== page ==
SEPTA seeks public input on potential development on portion of its parking lot at Ambler Station

The Philadelphia Business Journal reported on July 9th that SEPTA is initiating a process to examine its real estate holdings, mainly parking lots at rail stations, and explore developing these sites in an effort to generate ridership. From the article:

Parking lots adjacent to SEPTA train stations could make way for mixed-use development sites as the transit agency evaluates its real estate holdings and looks to maximize their value while also upping ridership.

The idea builds on a trend the regional transit organization identified in 2021, namely the promotion of transit-supportive communities as a priority, said SEPTA’s Director of Strategic Planning and Analysis Ryan Judge.

Doing so might not only increase flagging ridership, but lower rider’s carbon footprint and increase home values near stations, officials say.

Further in the article:

SEPTA is now working on “establishing a set of guidelines and identifying a few priority properties where we feel like we have the community support for doing work on property that we may own as well as the market potential to do something more than what it is today,” Judge said.

This fall, SEPTA plans to discuss possibilities with local groups to gauge their interest in development next to regional rail train stations. Aligning SEPTA’s goals with those of community groups and municipalities will be a key determining factor in how the future plans unfold.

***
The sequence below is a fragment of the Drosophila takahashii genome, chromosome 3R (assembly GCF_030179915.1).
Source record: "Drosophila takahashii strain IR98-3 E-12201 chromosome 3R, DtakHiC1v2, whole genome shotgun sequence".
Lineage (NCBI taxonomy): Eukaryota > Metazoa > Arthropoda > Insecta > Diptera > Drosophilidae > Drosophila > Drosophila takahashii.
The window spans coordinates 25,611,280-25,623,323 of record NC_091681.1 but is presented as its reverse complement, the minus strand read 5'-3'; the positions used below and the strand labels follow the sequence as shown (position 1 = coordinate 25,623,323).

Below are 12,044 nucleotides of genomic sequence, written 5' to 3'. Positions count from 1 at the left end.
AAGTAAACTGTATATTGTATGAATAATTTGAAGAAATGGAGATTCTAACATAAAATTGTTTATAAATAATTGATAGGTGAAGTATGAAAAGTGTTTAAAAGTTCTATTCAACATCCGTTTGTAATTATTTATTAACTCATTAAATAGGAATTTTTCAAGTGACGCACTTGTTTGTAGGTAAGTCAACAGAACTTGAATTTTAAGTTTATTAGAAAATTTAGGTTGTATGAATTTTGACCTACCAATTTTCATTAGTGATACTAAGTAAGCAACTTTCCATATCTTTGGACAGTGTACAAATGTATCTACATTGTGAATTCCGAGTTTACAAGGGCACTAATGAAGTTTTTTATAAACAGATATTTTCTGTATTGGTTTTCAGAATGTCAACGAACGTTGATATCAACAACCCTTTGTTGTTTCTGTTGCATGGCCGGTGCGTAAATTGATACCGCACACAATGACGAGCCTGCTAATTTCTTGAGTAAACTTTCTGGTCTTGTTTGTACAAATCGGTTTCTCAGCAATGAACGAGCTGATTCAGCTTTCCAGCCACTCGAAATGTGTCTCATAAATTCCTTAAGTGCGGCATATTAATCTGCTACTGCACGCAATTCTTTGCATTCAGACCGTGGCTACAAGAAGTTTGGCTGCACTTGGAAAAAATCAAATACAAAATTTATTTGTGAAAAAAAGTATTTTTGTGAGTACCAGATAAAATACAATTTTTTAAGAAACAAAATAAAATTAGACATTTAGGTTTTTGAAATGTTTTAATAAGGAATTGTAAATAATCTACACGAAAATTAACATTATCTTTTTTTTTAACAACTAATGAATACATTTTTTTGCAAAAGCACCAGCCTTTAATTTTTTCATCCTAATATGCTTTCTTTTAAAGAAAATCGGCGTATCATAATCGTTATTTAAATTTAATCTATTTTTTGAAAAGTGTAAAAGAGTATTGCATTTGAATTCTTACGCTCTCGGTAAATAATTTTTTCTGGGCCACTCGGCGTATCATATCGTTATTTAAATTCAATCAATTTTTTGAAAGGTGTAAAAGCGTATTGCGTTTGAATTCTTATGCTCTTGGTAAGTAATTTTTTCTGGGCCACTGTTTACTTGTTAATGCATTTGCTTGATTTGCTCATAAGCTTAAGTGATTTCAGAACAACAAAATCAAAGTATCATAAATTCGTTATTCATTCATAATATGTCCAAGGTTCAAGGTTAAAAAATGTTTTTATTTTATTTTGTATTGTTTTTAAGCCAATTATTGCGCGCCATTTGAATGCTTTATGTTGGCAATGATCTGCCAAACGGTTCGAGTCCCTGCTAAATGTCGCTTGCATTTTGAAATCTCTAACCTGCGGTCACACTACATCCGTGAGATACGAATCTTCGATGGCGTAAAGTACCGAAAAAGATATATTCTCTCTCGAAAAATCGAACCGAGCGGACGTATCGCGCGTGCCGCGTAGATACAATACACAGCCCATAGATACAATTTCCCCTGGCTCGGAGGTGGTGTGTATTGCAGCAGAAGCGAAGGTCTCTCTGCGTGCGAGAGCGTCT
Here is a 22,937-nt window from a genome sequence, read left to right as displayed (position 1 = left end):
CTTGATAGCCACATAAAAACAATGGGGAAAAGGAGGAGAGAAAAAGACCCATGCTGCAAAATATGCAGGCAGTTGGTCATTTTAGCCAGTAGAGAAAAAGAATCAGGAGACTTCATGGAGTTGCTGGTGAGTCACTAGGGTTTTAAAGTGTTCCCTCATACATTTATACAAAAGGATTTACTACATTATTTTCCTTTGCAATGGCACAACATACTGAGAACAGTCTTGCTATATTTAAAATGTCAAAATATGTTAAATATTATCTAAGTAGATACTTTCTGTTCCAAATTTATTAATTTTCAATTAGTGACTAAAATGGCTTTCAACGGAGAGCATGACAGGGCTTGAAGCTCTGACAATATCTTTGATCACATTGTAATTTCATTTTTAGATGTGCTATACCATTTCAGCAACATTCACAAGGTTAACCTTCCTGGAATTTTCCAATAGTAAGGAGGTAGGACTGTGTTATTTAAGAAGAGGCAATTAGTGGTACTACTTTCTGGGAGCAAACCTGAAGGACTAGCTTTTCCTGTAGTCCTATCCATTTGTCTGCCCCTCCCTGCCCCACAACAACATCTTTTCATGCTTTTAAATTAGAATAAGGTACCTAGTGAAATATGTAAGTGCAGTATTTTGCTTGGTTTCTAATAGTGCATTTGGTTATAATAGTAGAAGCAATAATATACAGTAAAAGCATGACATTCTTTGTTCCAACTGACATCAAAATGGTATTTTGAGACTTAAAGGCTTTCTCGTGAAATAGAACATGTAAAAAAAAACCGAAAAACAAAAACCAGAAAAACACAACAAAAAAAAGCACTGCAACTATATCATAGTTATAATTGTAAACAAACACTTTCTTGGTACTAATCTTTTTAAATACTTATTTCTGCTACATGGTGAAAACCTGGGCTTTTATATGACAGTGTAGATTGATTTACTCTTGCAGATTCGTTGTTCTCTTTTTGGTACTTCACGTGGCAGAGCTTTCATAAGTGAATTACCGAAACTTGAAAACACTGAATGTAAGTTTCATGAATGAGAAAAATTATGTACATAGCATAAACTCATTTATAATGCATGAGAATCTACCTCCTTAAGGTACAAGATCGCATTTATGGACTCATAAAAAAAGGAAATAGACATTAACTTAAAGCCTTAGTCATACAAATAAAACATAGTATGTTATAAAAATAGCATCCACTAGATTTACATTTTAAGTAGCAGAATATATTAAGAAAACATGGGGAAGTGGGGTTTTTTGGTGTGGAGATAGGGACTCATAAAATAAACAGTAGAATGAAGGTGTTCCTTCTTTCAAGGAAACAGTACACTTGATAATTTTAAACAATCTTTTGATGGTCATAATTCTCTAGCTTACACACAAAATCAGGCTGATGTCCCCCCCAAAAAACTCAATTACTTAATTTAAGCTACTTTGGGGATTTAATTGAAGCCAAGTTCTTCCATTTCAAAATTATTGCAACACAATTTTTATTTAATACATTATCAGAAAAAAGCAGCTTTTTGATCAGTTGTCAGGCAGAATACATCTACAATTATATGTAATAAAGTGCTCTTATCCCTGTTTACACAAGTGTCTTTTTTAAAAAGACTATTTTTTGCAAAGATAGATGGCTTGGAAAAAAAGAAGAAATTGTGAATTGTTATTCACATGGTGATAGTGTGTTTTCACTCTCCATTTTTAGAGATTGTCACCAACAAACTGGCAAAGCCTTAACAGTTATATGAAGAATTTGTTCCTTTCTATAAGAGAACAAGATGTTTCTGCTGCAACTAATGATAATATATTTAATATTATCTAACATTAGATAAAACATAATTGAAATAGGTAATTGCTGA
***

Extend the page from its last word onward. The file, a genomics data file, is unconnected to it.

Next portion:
This process is now coming to Ambler. SEPTA has scheduled an open house on Tuesday, January 30th at 6:30 p.m. at the Ambler Borough Hall Gymnasium for what it is calling the “Ambler Station Area Concept.” The purpose of this open house is to “solicit input from riders, residents, and businesses about the possibility of development on portions of the SEPTA train station parking lot.”

In May 2023, Ambler’s Borough Council voted to amended its zoning code replacing a portion of the transit-oriented development language that limited transit-oriented development to properties that had frontage along the railroad tracks. The new language that was adopted changed this to be 800 feet in any direction from the platform of the train station within specific zoning districts. The SEPTA parking lot falls within this area.

More to come.